At the same time, the Bedouin were not given property rights to the lands to which the State moved them. It did not even recognize the proprietary rights of those who had lived in the sayig previously and continued to live there on their own land. The forced move of the Bedouin population and their confinement to the sayig were part of a deliberate policy to restrict the living space of the Arab population in the Negev and to urbanize them, compelling them to give up their lifestyle, culture, and traditional economy.
As a result of government policies over many years, Bedouin homes in the Negev face a constant threat of demolition, the villages are not connected to the water, electricity, or sewage infrastructure, and the education, health and welfare services available to Bedouin citizens are inadequate or partial.
In parallel with the growth and expansion of the settlement enterprise, Israel began to place limitations on the number of construction permits granted to Palestinians in the West Bank. After the Oslo Accords and the division of the West Bank into Areas A, B, and C in 1995, Israel completely suspended the planning of Palestinian towns in Area C. Since then, only a small number of permits are issued annually, and every attempt to enlarge or develop a Palestinian village incurs an automatic demolition order.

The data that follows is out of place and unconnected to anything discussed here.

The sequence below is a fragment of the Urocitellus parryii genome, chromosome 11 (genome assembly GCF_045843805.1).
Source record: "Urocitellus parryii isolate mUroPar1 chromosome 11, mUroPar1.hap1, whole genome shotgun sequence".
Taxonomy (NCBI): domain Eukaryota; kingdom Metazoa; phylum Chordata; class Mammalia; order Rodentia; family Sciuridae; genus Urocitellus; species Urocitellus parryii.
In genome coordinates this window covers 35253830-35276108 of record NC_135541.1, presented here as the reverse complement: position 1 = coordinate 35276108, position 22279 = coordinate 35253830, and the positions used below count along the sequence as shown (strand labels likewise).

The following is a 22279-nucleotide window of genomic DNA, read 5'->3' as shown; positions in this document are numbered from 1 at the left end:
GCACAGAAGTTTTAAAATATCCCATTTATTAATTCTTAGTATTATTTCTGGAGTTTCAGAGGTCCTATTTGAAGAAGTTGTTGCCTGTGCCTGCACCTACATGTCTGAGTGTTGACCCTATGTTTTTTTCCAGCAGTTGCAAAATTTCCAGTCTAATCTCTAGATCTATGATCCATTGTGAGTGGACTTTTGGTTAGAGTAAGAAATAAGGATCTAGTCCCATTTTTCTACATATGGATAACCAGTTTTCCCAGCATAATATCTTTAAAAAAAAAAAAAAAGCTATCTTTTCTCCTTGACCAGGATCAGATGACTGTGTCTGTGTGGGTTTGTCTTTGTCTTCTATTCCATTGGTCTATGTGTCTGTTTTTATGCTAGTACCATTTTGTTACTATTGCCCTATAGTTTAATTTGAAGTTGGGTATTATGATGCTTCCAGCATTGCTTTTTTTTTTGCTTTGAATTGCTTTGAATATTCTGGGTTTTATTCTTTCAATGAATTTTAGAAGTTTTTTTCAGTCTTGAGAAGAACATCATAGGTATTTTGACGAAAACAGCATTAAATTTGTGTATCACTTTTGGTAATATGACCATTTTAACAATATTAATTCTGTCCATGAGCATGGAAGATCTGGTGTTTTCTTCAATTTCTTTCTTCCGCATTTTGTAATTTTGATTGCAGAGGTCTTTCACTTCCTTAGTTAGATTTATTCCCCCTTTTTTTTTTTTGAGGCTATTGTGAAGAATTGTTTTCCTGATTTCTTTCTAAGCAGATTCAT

In 2011, the Civil Administration announced its intent to engage in planning of some Palestinian towns in Area C. This has not yet been implemented, and is not likely to meet the needs of the Palestinian residents after decades of restrictions and deliberate neglect. Meanwhile, the policy of demolition continues, and many Palestinians continue to live without connection to the electricity grid and having to purchase water from mobile tankers at inflated prices. Israel does not even acknowledge its obligation to provide basic services such as education or health to the Palestinians in Area C, even though the full responsibility for this rests with Israel.